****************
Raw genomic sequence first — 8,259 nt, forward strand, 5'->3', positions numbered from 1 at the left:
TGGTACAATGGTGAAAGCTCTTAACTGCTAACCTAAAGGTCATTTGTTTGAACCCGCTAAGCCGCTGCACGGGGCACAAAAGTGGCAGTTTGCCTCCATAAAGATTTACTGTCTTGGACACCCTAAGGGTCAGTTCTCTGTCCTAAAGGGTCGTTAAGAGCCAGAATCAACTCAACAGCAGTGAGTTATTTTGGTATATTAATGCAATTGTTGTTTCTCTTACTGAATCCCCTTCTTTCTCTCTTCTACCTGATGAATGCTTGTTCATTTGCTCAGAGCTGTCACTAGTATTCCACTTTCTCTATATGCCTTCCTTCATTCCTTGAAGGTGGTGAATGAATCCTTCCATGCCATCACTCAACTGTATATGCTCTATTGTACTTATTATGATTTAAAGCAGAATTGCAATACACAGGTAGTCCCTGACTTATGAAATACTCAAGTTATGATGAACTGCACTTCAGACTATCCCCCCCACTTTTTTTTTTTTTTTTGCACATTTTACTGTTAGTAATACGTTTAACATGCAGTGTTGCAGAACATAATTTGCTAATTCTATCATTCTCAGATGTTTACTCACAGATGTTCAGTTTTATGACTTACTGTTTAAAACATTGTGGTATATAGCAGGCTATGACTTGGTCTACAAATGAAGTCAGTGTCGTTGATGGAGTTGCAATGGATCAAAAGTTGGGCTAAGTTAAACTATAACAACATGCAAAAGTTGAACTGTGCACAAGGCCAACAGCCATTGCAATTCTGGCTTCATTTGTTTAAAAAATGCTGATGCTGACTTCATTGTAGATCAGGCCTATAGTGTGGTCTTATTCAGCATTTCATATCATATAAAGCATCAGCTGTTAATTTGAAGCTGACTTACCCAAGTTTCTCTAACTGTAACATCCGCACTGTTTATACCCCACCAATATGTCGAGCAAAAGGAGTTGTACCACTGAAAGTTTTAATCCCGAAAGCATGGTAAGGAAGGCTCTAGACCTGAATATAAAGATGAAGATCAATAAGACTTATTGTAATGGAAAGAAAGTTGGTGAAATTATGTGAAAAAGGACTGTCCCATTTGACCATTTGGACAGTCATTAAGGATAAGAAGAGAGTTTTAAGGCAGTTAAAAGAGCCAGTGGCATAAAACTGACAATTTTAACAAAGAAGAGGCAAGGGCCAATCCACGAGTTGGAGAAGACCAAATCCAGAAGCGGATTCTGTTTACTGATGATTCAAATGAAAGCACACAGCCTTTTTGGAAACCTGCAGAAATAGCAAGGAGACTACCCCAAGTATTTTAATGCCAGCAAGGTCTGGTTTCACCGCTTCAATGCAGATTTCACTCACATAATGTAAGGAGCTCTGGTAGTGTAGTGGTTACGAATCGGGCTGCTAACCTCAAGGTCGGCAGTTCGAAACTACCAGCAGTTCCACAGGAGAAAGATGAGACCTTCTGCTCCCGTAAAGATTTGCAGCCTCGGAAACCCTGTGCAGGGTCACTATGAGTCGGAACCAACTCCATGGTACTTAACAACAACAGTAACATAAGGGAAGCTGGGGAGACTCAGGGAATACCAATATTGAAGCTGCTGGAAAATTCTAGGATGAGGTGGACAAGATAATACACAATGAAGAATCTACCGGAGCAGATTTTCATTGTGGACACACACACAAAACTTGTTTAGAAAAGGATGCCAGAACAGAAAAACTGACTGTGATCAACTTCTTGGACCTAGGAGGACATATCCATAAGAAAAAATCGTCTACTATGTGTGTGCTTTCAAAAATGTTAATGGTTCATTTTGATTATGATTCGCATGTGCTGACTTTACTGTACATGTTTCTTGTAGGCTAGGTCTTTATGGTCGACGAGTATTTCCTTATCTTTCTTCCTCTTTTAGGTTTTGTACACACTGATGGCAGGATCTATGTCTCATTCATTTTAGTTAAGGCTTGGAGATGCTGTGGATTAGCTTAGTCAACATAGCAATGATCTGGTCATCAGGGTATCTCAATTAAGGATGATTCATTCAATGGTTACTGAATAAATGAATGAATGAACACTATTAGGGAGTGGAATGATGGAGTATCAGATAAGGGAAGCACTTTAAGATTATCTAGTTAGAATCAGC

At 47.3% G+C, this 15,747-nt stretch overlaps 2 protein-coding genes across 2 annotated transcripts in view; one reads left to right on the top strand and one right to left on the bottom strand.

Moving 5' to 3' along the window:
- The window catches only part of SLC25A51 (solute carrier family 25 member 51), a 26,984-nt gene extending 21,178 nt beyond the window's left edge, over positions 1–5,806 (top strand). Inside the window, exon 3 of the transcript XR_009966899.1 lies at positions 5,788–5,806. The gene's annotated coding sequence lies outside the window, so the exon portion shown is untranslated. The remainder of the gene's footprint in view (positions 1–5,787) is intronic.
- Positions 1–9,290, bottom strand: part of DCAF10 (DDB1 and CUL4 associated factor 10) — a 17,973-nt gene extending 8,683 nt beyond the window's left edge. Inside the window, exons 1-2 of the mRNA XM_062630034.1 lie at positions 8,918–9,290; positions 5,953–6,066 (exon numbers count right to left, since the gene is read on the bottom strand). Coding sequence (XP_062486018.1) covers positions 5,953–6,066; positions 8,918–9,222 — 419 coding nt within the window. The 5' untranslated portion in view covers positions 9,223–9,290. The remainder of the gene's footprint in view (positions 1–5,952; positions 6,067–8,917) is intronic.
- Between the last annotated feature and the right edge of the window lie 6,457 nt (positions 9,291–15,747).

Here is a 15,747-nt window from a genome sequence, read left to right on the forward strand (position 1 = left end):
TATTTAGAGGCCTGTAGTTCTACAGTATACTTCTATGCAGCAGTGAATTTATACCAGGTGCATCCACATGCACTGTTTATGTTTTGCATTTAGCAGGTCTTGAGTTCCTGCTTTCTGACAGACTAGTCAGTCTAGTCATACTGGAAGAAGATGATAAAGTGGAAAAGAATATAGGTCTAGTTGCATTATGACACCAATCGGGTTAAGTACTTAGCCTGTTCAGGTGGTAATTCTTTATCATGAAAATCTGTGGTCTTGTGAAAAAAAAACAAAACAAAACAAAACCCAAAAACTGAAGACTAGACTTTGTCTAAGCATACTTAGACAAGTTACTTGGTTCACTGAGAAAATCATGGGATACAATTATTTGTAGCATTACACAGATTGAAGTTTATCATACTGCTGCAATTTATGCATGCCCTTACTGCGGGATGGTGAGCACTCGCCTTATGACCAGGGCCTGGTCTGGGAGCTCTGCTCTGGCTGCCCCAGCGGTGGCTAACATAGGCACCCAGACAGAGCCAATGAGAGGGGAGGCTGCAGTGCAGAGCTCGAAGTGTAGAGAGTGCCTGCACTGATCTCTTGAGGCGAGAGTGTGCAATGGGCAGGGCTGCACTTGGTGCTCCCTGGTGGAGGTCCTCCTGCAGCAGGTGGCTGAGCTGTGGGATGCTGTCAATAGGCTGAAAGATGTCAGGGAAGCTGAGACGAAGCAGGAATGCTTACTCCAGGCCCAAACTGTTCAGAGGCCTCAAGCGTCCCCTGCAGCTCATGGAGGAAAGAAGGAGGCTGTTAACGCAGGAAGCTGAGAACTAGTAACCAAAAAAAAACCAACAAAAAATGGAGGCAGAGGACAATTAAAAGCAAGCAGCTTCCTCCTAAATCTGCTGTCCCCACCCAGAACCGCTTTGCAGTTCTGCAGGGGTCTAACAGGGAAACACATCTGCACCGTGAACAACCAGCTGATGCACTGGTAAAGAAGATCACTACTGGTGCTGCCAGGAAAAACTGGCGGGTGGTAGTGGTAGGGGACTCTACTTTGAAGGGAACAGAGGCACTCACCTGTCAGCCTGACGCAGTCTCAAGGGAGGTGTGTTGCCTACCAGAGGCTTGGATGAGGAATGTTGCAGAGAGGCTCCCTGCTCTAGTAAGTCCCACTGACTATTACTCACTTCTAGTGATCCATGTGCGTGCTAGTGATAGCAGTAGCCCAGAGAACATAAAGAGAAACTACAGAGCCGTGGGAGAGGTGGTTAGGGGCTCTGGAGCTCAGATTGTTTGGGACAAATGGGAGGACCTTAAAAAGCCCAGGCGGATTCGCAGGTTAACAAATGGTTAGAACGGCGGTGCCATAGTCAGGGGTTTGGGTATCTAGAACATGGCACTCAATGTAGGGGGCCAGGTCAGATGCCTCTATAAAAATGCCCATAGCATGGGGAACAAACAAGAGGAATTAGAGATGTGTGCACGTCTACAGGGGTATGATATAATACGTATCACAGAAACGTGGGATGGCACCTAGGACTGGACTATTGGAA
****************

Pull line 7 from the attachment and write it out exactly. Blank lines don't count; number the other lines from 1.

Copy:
- Between the last annotated feature and the right edge of the window lie 6,457 nt (positions 9,291–15,747).